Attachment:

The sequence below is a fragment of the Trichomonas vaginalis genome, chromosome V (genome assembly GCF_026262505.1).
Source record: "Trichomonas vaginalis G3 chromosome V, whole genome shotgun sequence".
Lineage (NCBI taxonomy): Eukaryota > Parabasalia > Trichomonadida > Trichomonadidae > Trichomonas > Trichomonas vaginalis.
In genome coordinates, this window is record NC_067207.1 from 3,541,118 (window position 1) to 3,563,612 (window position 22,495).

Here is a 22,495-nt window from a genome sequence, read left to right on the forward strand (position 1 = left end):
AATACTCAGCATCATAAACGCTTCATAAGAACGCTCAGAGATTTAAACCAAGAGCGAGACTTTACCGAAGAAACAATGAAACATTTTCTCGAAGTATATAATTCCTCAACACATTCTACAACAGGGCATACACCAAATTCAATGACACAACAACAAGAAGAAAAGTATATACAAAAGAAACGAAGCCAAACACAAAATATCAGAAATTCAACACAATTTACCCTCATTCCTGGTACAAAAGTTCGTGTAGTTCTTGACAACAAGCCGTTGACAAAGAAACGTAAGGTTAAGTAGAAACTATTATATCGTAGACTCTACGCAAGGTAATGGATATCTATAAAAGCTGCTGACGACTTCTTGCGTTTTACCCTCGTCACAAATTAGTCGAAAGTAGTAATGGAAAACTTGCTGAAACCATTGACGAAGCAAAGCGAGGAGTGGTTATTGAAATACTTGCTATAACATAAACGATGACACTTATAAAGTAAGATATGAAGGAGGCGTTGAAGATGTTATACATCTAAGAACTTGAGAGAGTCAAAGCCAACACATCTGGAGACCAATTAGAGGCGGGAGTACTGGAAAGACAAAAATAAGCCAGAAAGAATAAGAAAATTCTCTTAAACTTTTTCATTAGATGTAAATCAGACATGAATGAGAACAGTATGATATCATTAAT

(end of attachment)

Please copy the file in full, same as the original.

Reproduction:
The sequence below is a fragment of the Trichomonas vaginalis genome, chromosome V (genome assembly GCF_026262505.1).
Source record: "Trichomonas vaginalis G3 chromosome V, whole genome shotgun sequence".
Lineage (NCBI taxonomy): Eukaryota > Parabasalia > Trichomonadida > Trichomonadidae > Trichomonas > Trichomonas vaginalis.
In genome coordinates, this window is record NC_067207.1 from 3,541,118 (window position 1) to 3,563,612 (window position 22,495).

Here is a 22,495-nt window from a genome sequence, read left to right on the forward strand (position 1 = left end):
AATACTCAGCATCATAAACGCTTCATAAGAACGCTCAGAGATTTAAACCAAGAGCGAGACTTTACCGAAGAAACAATGAAACATTTTCTCGAAGTATATAATTCCTCAACACATTCTACAACAGGGCATACACCAAATTCAATGACACAACAACAAGAAGAAAAGTATATACAAAAGAAACGAAGCCAAACACAAAATATCAGAAATTCAACACAATTTACCCTCATTCCTGGTACAAAAGTTCGTGTAGTTCTTGACAACAAGCCGTTGACAAAGAAACGTAAGGTTAAGTAGAAACTATTATATCGTAGACTCTACGCAAGGTAATGGATATCTATAAAAGCTGCTGACGACTTCTTGCGTTTTACCCTCGTCACAAATTAGTCGAAAGTAGTAATGGAAAACTTGCTGAAACCATTGACGAAGCAAAGCGAGGAGTGGTTATTGAAATACTTGCTATAACATAAACGATGACACTTATAAAGTAAGATATGAAGGAGGCGTTGAAGATGTTATACATCTAAGAACTTGAGAGAGTCAAAGCCAACACATCTGGAGACCAATTAGAGGCGGGAGTACTGGAAAGACAAAAATAAGCCAGAAAGAATAAGAAAATTCTCTTAAACTTTTTCATTAGATGTAAATCAGACATGAATGAGAACAGTATGATATCATTAAT